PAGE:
It’s Friday night and the gang’s out of town skiing and you’re flat out in the closet and can’t aright your pudgy body. With a free hand you dig around in the old gym bag and discover a bottle of water, cool, clear water. You take a few lusty slugs and immediately feel refreshed. You reach deeper searching for a snack and pull out that lifting belt thing built for gorillas. With it comes the aroma of the gym (I’m gonna die) and a cascade of associated thoughts and feelings. The gloves tumble out along with the straps and the odd looking mixture presents a solution to the dilemma created by a mistake so long ago. Guided by inspiration you put on the gloves and straps, tugging here and there until the fit is good. The buckle of the belt is held in the right hand so that it can be tossed a fair distance and the loose end is held tight in the left. The toss is made toward your feet and the buckle reaches your bare ankle with a clunk. Perfect. You slide your right foot through the buckle built for a gorilla and with both hands, powerfully be-gloved and be-strapped, you pull yourself upright, as if performing a seated lat row, arm over arm, rep after rep. The old muscles respond. Another swig of water, more deep breaths and in a few more improvised movements I’ll leave to your imagination you’re up and about like a champion… never again to miss your scheduled workout.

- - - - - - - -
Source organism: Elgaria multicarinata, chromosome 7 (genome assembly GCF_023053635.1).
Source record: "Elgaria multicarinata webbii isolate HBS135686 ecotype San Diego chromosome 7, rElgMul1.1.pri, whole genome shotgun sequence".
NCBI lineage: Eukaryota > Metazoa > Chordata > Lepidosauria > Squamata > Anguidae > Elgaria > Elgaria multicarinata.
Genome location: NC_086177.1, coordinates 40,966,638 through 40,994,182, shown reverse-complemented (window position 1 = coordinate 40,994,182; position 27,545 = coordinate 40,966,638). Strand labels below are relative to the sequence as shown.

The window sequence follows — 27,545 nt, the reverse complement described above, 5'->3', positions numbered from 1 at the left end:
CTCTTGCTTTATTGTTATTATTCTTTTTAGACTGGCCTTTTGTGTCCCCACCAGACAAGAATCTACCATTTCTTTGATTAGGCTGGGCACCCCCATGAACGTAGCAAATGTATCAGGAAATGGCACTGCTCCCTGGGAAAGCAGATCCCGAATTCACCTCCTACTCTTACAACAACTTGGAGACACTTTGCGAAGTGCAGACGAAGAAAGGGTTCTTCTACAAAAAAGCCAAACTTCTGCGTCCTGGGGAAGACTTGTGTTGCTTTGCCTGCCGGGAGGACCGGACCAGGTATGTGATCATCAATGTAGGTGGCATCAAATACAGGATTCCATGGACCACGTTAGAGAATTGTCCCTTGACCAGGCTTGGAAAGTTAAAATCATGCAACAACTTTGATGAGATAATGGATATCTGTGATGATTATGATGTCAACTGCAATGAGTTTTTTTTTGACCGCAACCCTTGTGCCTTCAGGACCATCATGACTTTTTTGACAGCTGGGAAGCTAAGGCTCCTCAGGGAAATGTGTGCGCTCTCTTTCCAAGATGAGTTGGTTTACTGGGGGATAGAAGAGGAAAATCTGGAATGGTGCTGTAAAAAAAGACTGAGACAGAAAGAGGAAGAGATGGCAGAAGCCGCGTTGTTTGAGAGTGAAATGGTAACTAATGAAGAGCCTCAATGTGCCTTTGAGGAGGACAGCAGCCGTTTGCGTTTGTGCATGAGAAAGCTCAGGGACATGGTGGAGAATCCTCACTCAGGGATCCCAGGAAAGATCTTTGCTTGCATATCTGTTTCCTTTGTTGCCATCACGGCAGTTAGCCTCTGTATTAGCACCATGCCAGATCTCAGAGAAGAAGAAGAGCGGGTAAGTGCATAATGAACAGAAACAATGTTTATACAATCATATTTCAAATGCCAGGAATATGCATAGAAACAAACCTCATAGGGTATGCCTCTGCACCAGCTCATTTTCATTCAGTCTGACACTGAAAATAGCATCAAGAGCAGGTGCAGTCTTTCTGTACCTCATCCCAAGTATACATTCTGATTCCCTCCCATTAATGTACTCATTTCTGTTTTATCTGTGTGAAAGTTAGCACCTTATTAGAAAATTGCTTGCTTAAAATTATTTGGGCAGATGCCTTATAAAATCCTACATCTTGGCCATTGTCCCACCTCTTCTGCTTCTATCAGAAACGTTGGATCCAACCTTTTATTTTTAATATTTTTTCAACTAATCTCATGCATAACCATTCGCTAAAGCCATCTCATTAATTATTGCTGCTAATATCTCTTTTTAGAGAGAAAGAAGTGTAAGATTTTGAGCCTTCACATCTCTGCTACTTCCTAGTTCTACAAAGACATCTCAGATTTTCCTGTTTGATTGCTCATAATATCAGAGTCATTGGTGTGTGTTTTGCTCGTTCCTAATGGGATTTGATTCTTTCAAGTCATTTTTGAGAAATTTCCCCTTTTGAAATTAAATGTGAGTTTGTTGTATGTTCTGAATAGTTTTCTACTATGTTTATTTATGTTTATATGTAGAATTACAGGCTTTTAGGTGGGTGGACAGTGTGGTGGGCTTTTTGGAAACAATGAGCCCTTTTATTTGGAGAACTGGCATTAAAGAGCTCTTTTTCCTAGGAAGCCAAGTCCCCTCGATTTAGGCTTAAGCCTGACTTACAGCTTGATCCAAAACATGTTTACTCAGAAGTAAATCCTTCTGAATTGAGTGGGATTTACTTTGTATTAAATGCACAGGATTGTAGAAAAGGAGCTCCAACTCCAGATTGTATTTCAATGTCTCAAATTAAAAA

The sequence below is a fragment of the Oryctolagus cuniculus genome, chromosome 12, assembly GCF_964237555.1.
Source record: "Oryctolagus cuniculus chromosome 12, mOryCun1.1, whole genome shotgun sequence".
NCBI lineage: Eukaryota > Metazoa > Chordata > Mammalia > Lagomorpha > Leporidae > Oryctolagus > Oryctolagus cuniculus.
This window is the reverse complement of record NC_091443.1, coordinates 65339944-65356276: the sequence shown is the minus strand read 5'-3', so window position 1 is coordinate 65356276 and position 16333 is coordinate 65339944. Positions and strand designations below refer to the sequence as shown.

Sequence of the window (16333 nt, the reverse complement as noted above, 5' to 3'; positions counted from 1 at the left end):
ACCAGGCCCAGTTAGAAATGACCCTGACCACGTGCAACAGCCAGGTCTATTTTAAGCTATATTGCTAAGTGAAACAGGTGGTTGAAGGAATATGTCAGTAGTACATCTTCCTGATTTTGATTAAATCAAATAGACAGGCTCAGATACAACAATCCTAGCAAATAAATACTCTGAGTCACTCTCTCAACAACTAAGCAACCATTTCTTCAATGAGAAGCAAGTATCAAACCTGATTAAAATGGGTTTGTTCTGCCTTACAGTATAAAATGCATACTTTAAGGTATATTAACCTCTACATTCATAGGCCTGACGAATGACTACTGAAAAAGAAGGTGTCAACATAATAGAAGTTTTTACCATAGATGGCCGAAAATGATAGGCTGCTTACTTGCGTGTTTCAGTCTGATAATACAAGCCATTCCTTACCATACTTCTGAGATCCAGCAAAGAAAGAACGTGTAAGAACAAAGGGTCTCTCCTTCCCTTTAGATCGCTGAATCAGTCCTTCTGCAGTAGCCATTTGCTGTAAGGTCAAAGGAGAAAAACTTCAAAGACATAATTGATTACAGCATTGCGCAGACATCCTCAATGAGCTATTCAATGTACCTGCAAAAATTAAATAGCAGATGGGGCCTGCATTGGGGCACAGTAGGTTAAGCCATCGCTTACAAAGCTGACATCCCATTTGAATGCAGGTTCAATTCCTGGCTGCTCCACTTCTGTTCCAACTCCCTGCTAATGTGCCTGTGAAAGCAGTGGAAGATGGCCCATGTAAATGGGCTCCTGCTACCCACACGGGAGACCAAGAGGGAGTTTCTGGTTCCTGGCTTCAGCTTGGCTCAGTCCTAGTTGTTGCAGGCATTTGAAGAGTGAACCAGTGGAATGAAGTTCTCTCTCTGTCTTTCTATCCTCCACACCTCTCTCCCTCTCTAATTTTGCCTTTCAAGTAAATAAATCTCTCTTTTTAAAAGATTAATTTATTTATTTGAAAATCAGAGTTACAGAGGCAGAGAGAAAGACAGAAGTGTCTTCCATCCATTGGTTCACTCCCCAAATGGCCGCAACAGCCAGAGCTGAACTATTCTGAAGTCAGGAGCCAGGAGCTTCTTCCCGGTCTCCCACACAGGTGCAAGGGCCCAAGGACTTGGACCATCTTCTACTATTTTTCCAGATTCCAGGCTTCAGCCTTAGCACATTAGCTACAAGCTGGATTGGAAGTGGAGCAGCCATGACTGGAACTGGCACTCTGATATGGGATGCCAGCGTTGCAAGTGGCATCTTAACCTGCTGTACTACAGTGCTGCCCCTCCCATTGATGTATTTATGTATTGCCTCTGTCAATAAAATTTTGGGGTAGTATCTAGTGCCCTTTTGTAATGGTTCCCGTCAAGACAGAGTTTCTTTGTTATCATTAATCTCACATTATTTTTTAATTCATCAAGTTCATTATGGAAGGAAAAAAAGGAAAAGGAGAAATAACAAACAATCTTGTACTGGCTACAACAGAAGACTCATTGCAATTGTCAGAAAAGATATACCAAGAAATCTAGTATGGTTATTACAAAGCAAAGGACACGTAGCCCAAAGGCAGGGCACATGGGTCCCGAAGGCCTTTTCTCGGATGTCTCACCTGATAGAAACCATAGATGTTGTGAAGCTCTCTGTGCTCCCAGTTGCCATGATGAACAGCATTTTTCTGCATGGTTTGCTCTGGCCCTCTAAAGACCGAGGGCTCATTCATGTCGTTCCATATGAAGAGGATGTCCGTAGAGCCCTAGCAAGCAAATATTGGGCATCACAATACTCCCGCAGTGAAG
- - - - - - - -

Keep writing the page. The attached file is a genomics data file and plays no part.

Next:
Chocolates anyone?

Hey Bombers. I’m a few days from the Arnold, got bronchitis, missed two scheduled workouts, it’s pouring, there are no chocolates, Laree’s darning my socks and ironing my underwear for the trip to Ohio, adversity has seized us and this is all I can come up with till next week.

Smile, be happy! The enemy falls into his own trap. The good guys live forever.

Dave Draper, the Bomber